The world’s most powerful operating rocket will take flight again on Tuesday morning.
SpaceX’s Falcon Heavy rocket is set to blast off from Kennedy Space Center in Florida. This will be the third trip for the Falcon Heavy. Its 2018 test launch lofted founder Elon Musk’s Tesla roadster into the solar system, and a second mission in April carried a Saudi communications satellite to orbit.
This time it’s carrying 24 satellites for the Defense Department and other customers, and Mr. Musk called it SpaceX’s “most difficult launch ever.” A successful mission could lead to additional business from the United States government for Falcon Heavy.
When is the launch, and how can I watch it?
The launch is scheduled for 2:30 a.m. Eastern time, and the window to blast off lasts until 3:30 a.m. Although the window to take off opened at 11:30 p.m. on Monday, SpaceX pushed back the launch time for more checks of ground systems.
An hour before the rescheduled flight time, the company tweeted that it was on track to launch. Local authorities alerted the public in Florida to expect loud noise from thee launch and landing attempts.
If the launch gets postponed for any reason, SpaceX can try again on Tuesday night.
The launch will be streamed on the internet on SpaceX’s website.
What will Falcon Heavy carry?
The mission is called Space Test Program-2, and is a partnership between the Defense Department, NASA, the National Oceanic and Atmospheric Administration and a number of private companies. The 24 separate satellites — including an Air Force satellite for basic research as well as cremated remains of 152 people — are all packed together in an integrated payload and will be gradually deployed to a variety of orbits. Below is some of the rocket’s most interesting cargo.
The Planetary Society’s LightSail-2 cubesat has waited a decade to launch into space. First proposed and championed by Carl Sagan in the 1970s, this satellite is the size of a loaf of bread and is carrying what is known as a solar sail.
Solar sailing is much like sailing in the ocean. Instead of canvas, LightSail-2 will use mylar sails — nearly 20 miles of them — that open wide to collect as much sunlight as possible. Photons from the sun don’t have any mass, but they do have momentum, and that is just enough to slightly nudge the solar sails, like wind on the open ocean. The cubesat includes a momentum wheel so that engineers on the ground can steer the sail.
A week after launch, the massive sails will spread out and begin using sunlight to lift the cubesat into a higher orbit. The goal is to reach 450 miles above Earth, which would make LightSail-2 the first solar sail to use only the power of sunlight to enter a high orbit. It would then orbit Earth for about a year.
“We’ve made all sorts of vital and very significant improvements to the spacecraft. So I’m very excited about this.” said Bill Nye, the “science guy” and chief executive of the Planetary Society.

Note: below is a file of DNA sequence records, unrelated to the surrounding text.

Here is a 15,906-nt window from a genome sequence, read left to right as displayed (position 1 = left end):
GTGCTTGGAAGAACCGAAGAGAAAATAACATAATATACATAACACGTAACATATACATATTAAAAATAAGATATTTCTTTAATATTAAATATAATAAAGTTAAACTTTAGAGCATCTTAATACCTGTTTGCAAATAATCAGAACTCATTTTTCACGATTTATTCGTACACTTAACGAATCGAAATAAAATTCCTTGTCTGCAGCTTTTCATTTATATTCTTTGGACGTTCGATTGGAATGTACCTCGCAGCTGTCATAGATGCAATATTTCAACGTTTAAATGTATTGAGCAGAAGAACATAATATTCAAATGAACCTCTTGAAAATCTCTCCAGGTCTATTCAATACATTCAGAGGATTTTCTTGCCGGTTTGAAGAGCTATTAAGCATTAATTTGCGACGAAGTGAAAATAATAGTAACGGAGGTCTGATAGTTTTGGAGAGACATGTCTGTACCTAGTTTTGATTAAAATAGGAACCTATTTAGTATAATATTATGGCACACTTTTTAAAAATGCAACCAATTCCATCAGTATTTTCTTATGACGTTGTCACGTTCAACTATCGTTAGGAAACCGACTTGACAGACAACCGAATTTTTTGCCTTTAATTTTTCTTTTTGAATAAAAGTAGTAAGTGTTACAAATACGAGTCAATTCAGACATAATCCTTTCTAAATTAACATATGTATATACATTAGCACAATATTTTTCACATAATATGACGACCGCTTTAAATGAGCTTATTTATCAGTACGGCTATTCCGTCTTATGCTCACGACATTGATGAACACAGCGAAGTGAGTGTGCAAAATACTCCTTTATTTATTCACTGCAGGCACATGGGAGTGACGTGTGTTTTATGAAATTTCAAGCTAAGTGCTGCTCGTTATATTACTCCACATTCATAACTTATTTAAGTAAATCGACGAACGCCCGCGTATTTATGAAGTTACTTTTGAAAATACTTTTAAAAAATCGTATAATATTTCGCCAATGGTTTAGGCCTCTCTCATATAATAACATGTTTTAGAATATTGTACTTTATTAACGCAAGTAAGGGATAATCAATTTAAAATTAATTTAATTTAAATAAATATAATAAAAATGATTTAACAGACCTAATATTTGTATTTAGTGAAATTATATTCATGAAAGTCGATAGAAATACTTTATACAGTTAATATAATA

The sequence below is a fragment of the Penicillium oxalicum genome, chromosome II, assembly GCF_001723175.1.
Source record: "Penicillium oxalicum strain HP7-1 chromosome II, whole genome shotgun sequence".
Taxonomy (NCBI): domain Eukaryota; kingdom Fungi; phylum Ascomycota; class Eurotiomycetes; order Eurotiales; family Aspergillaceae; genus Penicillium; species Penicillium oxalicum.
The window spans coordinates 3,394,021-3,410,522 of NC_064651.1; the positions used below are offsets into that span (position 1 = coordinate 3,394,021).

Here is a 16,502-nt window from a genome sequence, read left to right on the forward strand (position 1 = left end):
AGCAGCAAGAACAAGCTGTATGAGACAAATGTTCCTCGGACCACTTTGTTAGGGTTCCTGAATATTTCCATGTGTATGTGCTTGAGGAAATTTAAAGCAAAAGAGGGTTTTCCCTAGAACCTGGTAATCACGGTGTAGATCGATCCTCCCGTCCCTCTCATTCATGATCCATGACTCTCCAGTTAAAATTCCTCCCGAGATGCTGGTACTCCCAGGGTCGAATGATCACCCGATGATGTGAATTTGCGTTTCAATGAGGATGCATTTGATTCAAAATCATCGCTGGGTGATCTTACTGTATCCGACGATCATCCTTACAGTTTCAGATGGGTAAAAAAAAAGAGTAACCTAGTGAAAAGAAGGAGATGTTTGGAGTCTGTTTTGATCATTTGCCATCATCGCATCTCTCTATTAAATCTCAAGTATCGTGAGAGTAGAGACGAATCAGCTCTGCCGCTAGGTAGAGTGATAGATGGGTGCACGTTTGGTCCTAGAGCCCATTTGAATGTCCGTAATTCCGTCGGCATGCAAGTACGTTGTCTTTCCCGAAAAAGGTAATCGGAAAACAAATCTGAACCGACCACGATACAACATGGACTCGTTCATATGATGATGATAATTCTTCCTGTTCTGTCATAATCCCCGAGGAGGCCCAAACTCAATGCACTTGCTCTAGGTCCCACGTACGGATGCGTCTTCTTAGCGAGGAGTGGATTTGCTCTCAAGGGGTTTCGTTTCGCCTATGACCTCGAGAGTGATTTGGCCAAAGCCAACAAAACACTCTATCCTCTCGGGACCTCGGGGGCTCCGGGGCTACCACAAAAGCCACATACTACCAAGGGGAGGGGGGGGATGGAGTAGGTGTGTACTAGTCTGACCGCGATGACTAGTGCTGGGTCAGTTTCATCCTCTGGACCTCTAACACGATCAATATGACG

Proving the technology works would have significant implications for the future of deep space exploration. When robotic space explorers launch, they carry limited fuel. But solar sailing could provide an alternative propulsion method with nearly limitless fuel, improving the prospects of exploring the farthest reaches of our solar system, or even possibly a journey to other stars.
Green Propellant Infusion Mission
A NASA payload, this small satellite is a test of rocket fuel that is more environmentally friendly.
Most spacecraft use a propellant called hydrazine, which is highly toxic. To even be near hydrazine, a person must wear a protective Hazmat suit.
This new, less toxic fuel is made of a hydroxyl ammonium nitrate fuel/oxidizer blend, called AF-M315E that was originally developed by the Air Force but never used in space. Not only does this green propellant pose less of a threat to humans handling it, but it’s also more efficient.
Deep Space Atomic Clock
To track missions in deep space, NASA and other space agencies rely on radio signals, waiting for them to traverse the long distances. Robotic probes constantly call home to Earth to confirm the current time and their location. But space agencies need a more timely way to track their spacecraft and their future human missions.
Atomic clocks track vibrations inside an atom like cesium, to measure time accurately. Aboard Global Positioning System satellites orbiting Earth, atomic clocks help precisely triangulate distances traveled over periods of time. But the technology has never been used in deep space. If the Deep Space Atomic Clock is tested successfully, future missions in deep space could navigate the solar system with something like GPS.
Will SpaceX stick the landing?
One of SpaceX’s major selling points for those who need to go to space — including the United States military, NASA and private companies — is the cost-effectiveness of the company’s reusable rockets.
The company has landed the booster stages of many rockets, and then reused them. That will also occur with this launch. Its side boosters landed in April; it’s the first time the Defense Department has allowed its hardware to be launched aboard a previously used rocket.
After Falcon Heavy’s launch, SpaceX will attempt to land all three boosters back on Earth. The rocket’s two side boosters will touch down at about the same time at Kennedy Space Center, which the company has already done twice. Landing the center booster is more difficult, and the Heavy failed on its first landing attempt aboard a drone ship in the Atlantic Ocean in 2018. But it touched down successfully in April.
While the floating landing platform ship, named Of Course I Still Love You, was 25 miles off the coast of Florida for that return, it will be over 700 miles away this time.